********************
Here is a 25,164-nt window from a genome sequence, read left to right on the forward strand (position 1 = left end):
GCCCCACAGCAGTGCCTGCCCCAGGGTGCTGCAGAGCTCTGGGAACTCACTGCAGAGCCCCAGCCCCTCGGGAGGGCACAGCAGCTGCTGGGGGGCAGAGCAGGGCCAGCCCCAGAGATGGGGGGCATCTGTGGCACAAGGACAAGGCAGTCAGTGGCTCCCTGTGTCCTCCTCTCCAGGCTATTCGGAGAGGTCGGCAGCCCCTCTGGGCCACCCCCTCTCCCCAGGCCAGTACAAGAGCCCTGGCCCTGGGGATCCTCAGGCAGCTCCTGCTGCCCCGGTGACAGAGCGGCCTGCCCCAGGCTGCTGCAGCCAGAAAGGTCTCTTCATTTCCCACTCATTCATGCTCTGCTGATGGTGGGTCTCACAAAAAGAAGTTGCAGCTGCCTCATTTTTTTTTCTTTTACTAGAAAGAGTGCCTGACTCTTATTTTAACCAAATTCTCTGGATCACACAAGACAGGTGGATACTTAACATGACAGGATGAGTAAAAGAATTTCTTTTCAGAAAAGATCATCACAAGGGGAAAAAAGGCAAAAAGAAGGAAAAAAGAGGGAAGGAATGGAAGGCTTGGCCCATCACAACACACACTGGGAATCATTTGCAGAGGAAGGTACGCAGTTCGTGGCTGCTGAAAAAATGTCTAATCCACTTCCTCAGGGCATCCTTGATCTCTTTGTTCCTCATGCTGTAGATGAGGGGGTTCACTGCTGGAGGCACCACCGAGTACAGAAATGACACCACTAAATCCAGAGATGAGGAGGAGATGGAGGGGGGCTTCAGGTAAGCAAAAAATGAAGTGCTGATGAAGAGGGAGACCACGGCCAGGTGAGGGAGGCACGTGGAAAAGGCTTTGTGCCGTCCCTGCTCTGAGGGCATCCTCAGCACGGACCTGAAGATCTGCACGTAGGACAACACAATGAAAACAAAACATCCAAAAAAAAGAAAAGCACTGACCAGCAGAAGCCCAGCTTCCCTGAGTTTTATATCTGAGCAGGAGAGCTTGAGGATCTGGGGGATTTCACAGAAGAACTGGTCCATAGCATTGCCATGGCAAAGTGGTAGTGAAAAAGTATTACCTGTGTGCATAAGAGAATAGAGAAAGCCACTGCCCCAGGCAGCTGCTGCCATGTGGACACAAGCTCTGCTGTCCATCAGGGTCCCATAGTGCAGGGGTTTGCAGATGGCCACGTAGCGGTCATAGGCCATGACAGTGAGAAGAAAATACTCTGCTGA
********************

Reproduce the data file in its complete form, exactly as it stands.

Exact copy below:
Here is a 25,164-nt window from a genome sequence, read left to right on the forward strand (position 1 = left end):
GCCCCACAGCAGTGCCTGCCCCAGGGTGCTGCAGAGCTCTGGGAACTCACTGCAGAGCCCCAGCCCCTCGGGAGGGCACAGCAGCTGCTGGGGGGCAGAGCAGGGCCAGCCCCAGAGATGGGGGGCATCTGTGGCACAAGGACAAGGCAGTCAGTGGCTCCCTGTGTCCTCCTCTCCAGGCTATTCGGAGAGGTCGGCAGCCCCTCTGGGCCACCCCCTCTCCCCAGGCCAGTACAAGAGCCCTGGCCCTGGGGATCCTCAGGCAGCTCCTGCTGCCCCGGTGACAGAGCGGCCTGCCCCAGGCTGCTGCAGCCAGAAAGGTCTCTTCATTTCCCACTCATTCATGCTCTGCTGATGGTGGGTCTCACAAAAAGAAGTTGCAGCTGCCTCATTTTTTTTTCTTTTACTAGAAAGAGTGCCTGACTCTTATTTTAACCAAATTCTCTGGATCACACAAGACAGGTGGATACTTAACATGACAGGATGAGTAAAAGAATTTCTTTTCAGAAAAGATCATCACAAGGGGAAAAAAGGCAAAAAGAAGGAAAAAAGAGGGAAGGAATGGAAGGCTTGGCCCATCACAACACACACTGGGAATCATTTGCAGAGGAAGGTACGCAGTTCGTGGCTGCTGAAAAAATGTCTAATCCACTTCCTCAGGGCATCCTTGATCTCTTTGTTCCTCATGCTGTAGATGAGGGGGTTCACTGCTGGAGGCACCACCGAGTACAGAAATGACACCACTAAATCCAGAGATGAGGAGGAGATGGAGGGGGGCTTCAGGTAAGCAAAAAATGAAGTGCTGATGAAGAGGGAGACCACGGCCAGGTGAGGGAGGCACGTGGAAAAGGCTTTGTGCCGTCCCTGCTCTGAGGGCATCCTCAGCACGGACCTGAAGATCTGCACGTAGGACAACACAATGAAAACAAAACATCCAAAAAAAAGAAAAGCACTGACCAGCAGAAGCCCAGCTTCCCTGAGTTTTATATCTGAGCAGGAGAGCTTGAGGATCTGGGGGATTTCACAGAAGAACTGGTCCATAGCATTGCCATGGCAAAGTGGTAGTGAAAAAGTATTACCTGTGTGCATAAGAGAATAGAGAAAGCCACTGCCCCAGGCAGCTGCTGCCATGTGGACACAAGCTCTGCTGTCCATCAGGGTCCCATAGTGCAGGGGTTTGCAGATGGCCACGTAGCGGTCATAGGCCATGACAGTGAGAAGAAAATACTCTGCTGA